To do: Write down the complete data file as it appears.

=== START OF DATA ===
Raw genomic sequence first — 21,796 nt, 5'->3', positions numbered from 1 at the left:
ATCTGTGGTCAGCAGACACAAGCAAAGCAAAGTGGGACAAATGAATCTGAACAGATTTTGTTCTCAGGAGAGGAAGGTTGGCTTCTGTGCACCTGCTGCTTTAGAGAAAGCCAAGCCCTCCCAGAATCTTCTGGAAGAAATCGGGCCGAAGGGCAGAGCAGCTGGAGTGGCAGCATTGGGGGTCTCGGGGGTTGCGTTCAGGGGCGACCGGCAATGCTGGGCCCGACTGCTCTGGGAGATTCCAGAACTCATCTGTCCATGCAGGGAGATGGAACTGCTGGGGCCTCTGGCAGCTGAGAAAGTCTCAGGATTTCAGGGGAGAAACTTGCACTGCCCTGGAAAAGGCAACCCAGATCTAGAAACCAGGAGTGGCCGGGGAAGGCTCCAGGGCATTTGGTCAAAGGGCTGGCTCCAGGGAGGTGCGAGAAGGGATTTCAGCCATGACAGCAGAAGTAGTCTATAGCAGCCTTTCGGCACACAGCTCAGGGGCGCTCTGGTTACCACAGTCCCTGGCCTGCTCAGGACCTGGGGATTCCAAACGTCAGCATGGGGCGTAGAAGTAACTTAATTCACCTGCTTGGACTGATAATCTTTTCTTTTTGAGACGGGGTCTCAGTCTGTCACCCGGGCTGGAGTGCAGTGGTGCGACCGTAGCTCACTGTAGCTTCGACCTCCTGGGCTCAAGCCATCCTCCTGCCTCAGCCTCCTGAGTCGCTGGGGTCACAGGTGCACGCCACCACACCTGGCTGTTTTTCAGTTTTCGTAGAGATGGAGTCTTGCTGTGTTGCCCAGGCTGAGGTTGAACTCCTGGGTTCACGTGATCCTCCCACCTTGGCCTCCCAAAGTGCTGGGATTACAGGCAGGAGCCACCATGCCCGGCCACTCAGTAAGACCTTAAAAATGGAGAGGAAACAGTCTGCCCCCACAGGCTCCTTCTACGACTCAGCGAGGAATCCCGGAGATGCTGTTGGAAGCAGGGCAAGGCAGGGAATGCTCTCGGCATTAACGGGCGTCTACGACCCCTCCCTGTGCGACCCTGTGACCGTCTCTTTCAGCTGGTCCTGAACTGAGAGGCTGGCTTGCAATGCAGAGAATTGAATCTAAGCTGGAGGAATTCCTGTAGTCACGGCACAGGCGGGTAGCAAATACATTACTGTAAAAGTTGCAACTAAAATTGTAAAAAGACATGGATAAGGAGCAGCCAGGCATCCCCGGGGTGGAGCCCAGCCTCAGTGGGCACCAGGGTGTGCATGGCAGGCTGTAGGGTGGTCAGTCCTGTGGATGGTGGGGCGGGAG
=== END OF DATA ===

Raw genomic sequence first — 21,796 nt, 5'->3', positions numbered from 1 at the left:
ATCTGTGGTCAGCAGACACAAGCAAAGCAAAGTGGGACAAATGAATCTGAACAGATTTTGTTCTCAGGAGAGGAAGGTTGGCTTCTGTGCACCTGCTGCTTTAGAGAAAGCCAAGCCCTCCCAGAATCTTCTGGAAGAAATCGGGCCGAAGGGCAGAGCAGCTGGAGTGGCAGCATTGGGGGTCTCGGGGGTTGCGTTCAGGGGCGACCGGCAATGCTGGGCCCGACTGCTCTGGGAGATTCCAGAACTCATCTGTCCATGCAGGGAGATGGAACTGCTGGGGCCTCTGGCAGCTGAGAAAGTCTCAGGATTTCAGGGGAGAAACTTGCACTGCCCTGGAAAAGGCAACCCAGATCTAGAAACCAGGAGTGGCCGGGGAAGGCTCCAGGGCATTTGGTCAAAGGGCTGGCTCCAGGGAGGTGCGAGAAGGGATTTCAGCCATGACAGCAGAAGTAGTCTATAGCAGCCTTTCGGCACACAGCTCAGGGGCGCTCTGGTTACCACAGTCCCTGGCCTGCTCAGGACCTGGGGATTCCAAACGTCAGCATGGGGCGTAGAAGTAACTTAATTCACCTGCTTGGACTGATAATCTTTTCTTTTTGAGACGGGGTCTCAGTCTGTCACCCGGGCTGGAGTGCAGTGGTGCGACCGTAGCTCACTGTAGCTTCGACCTCCTGGGCTCAAGCCATCCTCCTGCCTCAGCCTCCTGAGTCGCTGGGGTCACAGGTGCACGCCACCACACCTGGCTGTTTTTCAGTTTTCGTAGAGATGGAGTCTTGCTGTGTTGCCCAGGCTGAGGTTGAACTCCTGGGTTCACGTGATCCTCCCACCTTGGCCTCCCAAAGTGCTGGGATTACAGGCAGGAGCCACCATGCCCGGCCACTCAGTAAGACCTTAAAAATGGAGAGGAAACAGTCTGCCCCCACAGGCTCCTTCTACGACTCAGCGAGGAATCCCGGAGATGCTGTTGGAAGCAGGGCAAGGCAGGGAATGCTCTCGGCATTAACGGGCGTCTACGACCCCTCCCTGTGCGACCCTGTGACCGTCTCTTTCAGCTGGTCCTGAACTGAGAGGCTGGCTTGCAATGCAGAGAATTGAATCTAAGCTGGAGGAATTCCTGTAGTCACGGCACAGGCGGGTAGCAAATACATTACTGTAAAAGTTGCAACTAAAATTGTAAAAAGACATGGATAAGGAGCAGCCAGGCATCCCCGGGGTGGAGCCCAGCCTCAGTGGGCACCAGGGTGTGCATGGCAGGCTGTAGGGTGGTCAGTCCTGTGGATGGTGGGGCGGGAG